Rock Tech Lithium has completed a hydrogeological survey on its Georgia Lake property in northwestern Ontario.
The investigations, which were part of its preliminary economic assessment, help estimate the recharge of groundwater and the catchment areas, information important to define mining costs at the property.
The company said the data collected indicate that the drainage concept to be developed during mine planning should not pose special challenges.
In addition to groundwater level measurements on existing boreholes, water permeability tests in boreholes using open systems were carried out.
The Georgia Lake property is located 145 kilometres northeast of Thunder Bay, just off Highway 11.
The spodumene-bearing pegmatites were first discovered in 1955 and the area was significantly explored until the late 1950s.
The Vancouver exploration outfit is bent on acquiring and exploring lithium properties to feed the emerging battery metals market.
The company has high hopes that they can develop the lithium-rich pegamatite vein deposit at Georgia Lake into a mine.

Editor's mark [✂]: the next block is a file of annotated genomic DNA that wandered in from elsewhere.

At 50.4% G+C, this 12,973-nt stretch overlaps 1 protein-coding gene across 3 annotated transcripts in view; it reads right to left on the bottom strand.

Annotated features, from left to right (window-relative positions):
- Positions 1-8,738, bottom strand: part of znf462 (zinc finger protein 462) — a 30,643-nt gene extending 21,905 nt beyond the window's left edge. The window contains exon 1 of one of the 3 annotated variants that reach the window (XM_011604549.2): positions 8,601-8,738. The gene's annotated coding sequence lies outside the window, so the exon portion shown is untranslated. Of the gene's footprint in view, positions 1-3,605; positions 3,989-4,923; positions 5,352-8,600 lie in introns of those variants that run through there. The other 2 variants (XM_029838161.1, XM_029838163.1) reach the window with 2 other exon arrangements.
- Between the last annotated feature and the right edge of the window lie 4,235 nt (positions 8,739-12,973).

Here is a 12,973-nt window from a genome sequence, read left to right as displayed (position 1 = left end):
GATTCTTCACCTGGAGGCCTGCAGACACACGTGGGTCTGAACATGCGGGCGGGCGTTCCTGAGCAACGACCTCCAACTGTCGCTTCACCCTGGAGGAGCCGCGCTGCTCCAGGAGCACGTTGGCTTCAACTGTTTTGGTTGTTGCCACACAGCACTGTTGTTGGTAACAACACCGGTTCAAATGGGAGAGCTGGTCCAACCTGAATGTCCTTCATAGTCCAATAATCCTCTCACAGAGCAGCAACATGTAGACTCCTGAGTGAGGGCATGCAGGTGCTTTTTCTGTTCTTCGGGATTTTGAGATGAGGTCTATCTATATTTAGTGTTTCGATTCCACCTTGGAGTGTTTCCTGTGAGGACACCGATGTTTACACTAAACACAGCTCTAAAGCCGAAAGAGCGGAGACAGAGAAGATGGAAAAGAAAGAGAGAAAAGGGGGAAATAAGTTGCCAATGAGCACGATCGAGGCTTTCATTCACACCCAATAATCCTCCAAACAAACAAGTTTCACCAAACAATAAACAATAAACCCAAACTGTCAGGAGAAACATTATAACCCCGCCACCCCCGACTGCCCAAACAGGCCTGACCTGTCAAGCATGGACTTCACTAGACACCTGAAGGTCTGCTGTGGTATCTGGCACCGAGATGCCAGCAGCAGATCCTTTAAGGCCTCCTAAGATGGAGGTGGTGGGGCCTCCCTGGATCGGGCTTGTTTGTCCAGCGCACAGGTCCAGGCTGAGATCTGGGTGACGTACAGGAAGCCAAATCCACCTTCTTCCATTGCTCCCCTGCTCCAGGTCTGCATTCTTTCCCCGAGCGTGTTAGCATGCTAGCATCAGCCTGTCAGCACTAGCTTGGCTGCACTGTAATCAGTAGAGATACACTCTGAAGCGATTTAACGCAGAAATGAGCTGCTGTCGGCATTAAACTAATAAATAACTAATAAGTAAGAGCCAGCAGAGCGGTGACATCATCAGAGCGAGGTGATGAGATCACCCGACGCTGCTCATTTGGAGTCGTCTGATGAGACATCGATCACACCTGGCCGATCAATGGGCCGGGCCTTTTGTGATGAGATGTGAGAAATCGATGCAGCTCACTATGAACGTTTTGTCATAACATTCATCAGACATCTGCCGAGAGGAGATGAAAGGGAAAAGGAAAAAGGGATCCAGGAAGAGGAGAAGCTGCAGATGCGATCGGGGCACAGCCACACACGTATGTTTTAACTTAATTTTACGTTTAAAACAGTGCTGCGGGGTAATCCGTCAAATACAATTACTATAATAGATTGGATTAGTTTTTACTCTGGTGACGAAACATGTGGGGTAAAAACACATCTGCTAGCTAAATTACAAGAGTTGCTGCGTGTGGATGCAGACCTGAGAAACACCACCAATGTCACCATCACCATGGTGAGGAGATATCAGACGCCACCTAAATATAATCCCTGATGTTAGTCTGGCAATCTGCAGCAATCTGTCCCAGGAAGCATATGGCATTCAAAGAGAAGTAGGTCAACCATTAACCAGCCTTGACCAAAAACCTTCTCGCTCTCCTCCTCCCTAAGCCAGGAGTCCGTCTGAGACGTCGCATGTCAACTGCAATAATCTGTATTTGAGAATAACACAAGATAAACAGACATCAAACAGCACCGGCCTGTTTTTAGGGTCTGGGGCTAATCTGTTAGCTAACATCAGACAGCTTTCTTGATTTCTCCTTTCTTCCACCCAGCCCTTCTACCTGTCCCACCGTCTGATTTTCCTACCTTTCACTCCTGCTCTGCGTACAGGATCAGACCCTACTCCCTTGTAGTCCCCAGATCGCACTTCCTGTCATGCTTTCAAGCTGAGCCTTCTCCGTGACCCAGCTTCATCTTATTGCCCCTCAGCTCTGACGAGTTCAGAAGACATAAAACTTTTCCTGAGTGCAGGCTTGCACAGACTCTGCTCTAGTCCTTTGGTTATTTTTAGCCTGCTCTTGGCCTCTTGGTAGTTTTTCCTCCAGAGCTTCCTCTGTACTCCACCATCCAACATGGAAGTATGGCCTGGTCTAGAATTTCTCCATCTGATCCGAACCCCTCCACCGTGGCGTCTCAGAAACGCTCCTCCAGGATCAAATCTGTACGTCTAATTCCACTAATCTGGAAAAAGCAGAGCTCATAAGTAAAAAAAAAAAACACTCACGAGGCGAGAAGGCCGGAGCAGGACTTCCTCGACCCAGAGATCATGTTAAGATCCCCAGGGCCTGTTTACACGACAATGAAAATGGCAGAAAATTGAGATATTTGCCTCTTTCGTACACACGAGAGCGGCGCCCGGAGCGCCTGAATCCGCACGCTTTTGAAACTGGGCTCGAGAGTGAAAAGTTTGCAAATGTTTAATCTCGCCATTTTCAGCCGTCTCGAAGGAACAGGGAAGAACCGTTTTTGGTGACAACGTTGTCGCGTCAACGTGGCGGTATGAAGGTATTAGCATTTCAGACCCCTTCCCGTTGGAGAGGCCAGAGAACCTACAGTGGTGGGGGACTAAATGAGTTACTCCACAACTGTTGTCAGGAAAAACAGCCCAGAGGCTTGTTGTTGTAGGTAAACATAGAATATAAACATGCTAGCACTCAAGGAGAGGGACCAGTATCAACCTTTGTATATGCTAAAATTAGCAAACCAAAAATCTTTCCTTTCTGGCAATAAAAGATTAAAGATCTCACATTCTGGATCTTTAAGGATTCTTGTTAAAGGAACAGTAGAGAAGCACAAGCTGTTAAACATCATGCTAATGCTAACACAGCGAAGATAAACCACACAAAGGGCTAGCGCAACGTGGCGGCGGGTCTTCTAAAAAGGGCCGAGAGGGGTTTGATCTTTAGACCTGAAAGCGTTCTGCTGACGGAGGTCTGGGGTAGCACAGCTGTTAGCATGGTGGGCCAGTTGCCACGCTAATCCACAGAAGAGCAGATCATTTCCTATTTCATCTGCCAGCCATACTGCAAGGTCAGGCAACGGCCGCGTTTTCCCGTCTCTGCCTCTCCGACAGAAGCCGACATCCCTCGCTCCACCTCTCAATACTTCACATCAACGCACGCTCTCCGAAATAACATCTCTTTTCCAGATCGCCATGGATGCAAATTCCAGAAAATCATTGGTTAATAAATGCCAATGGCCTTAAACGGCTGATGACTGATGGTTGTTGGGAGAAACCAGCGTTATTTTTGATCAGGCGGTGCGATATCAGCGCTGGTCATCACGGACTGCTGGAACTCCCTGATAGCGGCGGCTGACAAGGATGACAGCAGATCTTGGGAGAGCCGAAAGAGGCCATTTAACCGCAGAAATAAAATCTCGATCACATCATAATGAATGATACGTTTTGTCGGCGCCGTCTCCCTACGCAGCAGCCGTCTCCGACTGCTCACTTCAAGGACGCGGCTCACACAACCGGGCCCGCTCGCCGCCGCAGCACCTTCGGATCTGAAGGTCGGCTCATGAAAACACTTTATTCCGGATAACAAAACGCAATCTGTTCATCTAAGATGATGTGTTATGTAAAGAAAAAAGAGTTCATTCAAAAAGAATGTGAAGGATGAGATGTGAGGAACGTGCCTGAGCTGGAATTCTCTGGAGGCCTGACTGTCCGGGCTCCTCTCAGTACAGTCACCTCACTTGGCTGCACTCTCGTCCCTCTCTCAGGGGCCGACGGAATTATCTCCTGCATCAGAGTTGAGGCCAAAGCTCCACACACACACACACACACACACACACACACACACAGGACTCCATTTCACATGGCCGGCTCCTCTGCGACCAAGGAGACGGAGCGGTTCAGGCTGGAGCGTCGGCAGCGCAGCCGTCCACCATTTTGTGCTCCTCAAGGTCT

"Valuable data and preparations have already been identified for current and subsequent feasibility studies and environmental impact assessments," said Martin Stephan, Rock Tech's CEO in an Aug. 2 news release.
"Thus, further hydraulic field trials and studies on the groundwater conditions are planned to support and expand on the hydrogeological findings that have now been developed."
The ongoing preliminary economic assessment is based on the updated and upgraded resource estimate announced on June 27.
The current resource contains 1.89 million tonnes in the measured category, grading 1.04 per cent lithium oxide, and 4.68 million tonnes in the indicated category, grading 1.00 per cent.